back to article Belling that cat: Oz boffins pass entanglement test

Entanglement is easy to generate, but if you want to prove you have entanglement - and that's one of the many holy grails of quantum computing - you have to pass what's called "Bell's inequality test". Doing it in silicon is even better, and that combination has the corks popping at the University of New South Wales. Their …

  1. Anonymous Coward
    Coat

    I'd hate to be the one...

    ... on tech support having to find that atom if it falls out of the socket!

    I'm the one with the electron microscope and penning trap in the pocket.

    1. TheOtherHobbes

      Re: I'd hate to be the one...

      It won't fall out - it's entangled.

      1. TeeCee Gold badge
        Alert

        Re: I'd hate to be the one...

        Yes, but IT types tend toward the autistic and just can't resist disentangling things.

    2. Matthew Smith

      Re: I'd hate to be the one...

      Not to worry, you automatically have a spare.

      1. TeeCee Gold badge
        Coat

        Re: I'd hate to be the one...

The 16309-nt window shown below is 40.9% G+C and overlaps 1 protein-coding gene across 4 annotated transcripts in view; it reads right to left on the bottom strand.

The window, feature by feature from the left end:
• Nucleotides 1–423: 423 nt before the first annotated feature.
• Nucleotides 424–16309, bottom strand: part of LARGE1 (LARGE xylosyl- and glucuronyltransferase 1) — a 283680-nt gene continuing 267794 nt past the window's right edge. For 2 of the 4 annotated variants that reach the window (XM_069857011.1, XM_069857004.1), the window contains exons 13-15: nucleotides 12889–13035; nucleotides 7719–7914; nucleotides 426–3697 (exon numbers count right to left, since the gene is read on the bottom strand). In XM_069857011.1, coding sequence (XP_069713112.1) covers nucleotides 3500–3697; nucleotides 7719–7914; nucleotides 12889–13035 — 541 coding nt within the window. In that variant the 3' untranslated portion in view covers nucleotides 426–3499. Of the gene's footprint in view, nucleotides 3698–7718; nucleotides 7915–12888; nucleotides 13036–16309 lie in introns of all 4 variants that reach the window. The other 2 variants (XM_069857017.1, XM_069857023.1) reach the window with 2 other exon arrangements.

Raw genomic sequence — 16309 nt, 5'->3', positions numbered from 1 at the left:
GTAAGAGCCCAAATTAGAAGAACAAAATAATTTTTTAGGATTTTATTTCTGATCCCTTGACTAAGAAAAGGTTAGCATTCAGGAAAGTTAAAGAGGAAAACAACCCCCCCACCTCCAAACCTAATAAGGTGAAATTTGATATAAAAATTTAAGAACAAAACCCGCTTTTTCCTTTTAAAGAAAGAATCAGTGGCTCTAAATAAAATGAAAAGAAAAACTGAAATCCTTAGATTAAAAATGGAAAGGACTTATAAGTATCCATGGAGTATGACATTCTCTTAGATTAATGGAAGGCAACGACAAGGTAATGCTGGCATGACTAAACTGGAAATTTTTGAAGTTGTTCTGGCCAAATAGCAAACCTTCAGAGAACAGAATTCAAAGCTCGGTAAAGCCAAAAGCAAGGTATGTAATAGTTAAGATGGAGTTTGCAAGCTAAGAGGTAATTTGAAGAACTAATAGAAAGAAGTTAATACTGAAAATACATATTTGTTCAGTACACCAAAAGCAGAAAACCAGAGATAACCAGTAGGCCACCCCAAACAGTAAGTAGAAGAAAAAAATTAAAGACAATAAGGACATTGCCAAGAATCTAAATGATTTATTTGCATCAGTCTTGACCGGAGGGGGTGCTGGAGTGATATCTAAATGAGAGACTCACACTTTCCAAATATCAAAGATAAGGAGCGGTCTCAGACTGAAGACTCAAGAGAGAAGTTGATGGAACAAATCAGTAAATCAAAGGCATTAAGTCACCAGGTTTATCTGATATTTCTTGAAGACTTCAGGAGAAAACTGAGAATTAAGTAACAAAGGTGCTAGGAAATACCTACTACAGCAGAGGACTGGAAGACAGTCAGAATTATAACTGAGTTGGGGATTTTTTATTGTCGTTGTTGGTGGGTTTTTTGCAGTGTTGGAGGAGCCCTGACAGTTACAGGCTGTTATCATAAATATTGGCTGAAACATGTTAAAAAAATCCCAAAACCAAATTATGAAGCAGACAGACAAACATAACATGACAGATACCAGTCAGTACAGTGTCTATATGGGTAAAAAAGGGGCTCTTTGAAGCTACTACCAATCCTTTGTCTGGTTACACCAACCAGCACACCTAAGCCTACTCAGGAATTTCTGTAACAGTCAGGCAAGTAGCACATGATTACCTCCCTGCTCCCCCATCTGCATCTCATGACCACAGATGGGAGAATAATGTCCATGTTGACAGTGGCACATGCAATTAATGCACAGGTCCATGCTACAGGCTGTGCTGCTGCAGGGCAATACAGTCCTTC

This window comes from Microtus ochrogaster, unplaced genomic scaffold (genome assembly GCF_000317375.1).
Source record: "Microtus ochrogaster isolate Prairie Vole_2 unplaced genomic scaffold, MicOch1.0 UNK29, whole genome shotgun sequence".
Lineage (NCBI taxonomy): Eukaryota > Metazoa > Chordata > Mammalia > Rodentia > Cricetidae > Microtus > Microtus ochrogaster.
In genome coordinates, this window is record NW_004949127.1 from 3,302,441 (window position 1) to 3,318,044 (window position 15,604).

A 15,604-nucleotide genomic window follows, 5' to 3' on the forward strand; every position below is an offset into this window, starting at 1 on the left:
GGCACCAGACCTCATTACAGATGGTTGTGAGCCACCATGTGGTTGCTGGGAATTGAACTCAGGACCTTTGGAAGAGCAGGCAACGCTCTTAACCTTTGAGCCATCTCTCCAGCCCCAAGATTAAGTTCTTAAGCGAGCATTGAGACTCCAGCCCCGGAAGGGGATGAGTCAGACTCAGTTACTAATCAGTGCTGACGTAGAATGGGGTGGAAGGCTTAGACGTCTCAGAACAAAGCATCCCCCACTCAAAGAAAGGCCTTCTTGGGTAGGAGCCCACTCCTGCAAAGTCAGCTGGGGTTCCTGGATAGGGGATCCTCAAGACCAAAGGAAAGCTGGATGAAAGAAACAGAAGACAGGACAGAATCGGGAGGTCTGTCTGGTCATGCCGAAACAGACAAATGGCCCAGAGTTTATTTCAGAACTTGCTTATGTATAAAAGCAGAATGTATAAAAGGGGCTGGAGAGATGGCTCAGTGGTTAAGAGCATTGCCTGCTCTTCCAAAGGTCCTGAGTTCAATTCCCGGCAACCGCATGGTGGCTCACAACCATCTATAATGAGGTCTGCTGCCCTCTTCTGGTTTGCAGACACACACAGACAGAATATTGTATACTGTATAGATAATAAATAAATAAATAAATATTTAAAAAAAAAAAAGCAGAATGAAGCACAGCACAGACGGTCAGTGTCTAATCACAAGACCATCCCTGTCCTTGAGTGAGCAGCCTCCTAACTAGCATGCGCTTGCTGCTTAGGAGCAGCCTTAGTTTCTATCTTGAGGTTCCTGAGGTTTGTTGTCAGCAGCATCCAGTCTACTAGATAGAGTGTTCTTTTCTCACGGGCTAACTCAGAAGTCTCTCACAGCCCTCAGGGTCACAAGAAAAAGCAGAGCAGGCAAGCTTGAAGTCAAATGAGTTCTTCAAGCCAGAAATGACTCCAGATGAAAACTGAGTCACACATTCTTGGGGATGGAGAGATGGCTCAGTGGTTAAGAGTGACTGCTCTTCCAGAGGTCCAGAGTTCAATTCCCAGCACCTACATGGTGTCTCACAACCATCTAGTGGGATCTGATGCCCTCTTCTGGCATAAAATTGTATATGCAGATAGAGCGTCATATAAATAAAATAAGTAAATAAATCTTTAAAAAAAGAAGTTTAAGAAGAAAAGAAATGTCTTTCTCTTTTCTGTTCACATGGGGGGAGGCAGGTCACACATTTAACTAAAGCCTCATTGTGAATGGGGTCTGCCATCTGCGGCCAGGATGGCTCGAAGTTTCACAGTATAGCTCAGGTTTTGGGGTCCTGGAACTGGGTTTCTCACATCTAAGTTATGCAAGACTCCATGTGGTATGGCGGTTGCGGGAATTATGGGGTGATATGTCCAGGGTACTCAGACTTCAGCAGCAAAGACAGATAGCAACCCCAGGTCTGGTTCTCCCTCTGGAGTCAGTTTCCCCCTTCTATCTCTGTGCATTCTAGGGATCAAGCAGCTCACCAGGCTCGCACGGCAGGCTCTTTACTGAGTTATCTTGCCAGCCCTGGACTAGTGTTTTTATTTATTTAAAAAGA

The trouble there is that if you know what the spare looks like and where you left it, it won't be there when you go to look for it.

        This isn't a quantum effect, it's just what happens to everything you've put away when you really need it urgently.

  2. Pascal Monett Silver badge
    Boffin

    So we're one step closer

    One step closer to the NSA's wet dream of an insta-decryptor for all conventional encyption.

    Forget 4096 normal bits, we're going to need 1024 qbit encryption. Stat !

    1. werdsmith Silver badge

      Re: So we're one step closer

      Maybe the NSA have already got one?

      They won't tell anyone if they have.

      1. Electron Shepherd
        Black Helicopters

        Re: So we're one step closer

        Personally, I think it would be naïve not to assume that they have every SSL certificate issued by every US-based certificate authority. Why go to the bother of trying to find weaknesses in encryption algorithms when one NSL gets you all the keys anyway?

        Yes, there's much more to encrypted communication than SSL. But someone who thinks that a gold padlock at the end of the address bar protects them from Five-Eyes is living in a fantasy world.

        1. codebeard

          Re: So we're one step closer

          > Personally, I think it would be naïve not to assume that they have every SSL certificate issued by every US-based certificate authority.

          SSL certificates don't contain private keys. It doesn't matter if the government has all the certificates (which are publicly available anyhow). If you are doing it properly, the CA never learns your private key. You send the CA a certificate signing request which contains your public key, and they give you your signature. The private key never leaves the safety (hopefully) of your server.

      2. Primus Secundus Tertius

        Re: So we're one step closer